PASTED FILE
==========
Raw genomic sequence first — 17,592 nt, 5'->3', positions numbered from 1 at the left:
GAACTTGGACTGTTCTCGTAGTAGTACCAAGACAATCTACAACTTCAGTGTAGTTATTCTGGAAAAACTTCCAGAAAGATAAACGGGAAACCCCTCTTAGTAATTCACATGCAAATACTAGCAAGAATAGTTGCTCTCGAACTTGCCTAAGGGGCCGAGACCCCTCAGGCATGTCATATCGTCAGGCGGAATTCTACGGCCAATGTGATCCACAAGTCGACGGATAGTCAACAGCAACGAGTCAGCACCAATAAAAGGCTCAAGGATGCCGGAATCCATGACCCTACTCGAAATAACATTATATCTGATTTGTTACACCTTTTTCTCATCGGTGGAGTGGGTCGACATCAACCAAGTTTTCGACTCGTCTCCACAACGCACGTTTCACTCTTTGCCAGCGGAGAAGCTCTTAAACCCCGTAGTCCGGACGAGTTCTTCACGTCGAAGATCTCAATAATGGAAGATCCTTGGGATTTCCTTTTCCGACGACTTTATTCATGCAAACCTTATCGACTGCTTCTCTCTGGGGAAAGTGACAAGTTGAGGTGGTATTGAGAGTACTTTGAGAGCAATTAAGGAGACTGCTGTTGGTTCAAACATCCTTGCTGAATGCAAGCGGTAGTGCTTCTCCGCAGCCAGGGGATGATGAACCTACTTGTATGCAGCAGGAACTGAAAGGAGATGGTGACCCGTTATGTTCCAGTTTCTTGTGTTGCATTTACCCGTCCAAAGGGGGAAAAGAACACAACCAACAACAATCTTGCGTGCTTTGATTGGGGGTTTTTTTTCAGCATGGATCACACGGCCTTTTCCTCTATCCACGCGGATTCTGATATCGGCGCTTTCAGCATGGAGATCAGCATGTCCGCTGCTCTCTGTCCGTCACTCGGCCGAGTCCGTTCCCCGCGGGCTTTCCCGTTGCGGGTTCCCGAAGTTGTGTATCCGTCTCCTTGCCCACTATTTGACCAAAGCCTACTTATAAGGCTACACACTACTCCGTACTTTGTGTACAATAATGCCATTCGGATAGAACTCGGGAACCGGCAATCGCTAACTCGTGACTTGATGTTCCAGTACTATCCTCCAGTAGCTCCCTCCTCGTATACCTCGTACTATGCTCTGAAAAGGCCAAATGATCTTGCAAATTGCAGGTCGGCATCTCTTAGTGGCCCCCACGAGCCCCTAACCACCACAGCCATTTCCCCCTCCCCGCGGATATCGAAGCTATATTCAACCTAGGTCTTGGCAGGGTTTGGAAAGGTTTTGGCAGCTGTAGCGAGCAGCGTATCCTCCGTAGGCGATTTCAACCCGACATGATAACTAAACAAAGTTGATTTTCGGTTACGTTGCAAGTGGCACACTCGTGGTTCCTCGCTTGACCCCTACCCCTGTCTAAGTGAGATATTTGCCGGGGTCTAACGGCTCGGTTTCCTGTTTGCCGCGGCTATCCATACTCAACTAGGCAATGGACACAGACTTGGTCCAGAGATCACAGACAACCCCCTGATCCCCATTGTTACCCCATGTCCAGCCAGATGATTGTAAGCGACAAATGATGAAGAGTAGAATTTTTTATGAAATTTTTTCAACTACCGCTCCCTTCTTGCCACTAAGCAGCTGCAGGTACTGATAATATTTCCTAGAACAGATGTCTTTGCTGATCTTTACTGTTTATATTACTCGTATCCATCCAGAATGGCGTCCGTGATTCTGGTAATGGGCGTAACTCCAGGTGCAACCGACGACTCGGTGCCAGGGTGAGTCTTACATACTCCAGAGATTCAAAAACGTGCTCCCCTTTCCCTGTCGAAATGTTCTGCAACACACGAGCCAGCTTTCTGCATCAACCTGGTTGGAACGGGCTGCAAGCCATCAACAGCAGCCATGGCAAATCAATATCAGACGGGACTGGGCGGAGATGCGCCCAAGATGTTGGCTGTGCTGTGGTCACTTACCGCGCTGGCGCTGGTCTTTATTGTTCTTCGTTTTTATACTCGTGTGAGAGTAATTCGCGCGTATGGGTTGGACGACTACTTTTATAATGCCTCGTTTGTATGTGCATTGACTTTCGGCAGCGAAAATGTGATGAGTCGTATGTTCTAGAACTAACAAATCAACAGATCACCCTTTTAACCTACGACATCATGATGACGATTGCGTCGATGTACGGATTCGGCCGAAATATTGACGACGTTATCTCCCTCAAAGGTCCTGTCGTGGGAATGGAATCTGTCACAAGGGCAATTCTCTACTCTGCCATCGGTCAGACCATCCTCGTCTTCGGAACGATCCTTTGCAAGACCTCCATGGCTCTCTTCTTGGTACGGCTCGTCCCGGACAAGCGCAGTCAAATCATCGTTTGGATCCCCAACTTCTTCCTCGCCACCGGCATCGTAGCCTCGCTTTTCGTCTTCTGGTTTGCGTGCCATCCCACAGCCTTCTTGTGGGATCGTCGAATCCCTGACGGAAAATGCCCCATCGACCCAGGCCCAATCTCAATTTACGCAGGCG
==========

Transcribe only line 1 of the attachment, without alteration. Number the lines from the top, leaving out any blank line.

Raw genomic sequence first — 17,592 nt, 5'->3', positions numbered from 1 at the left: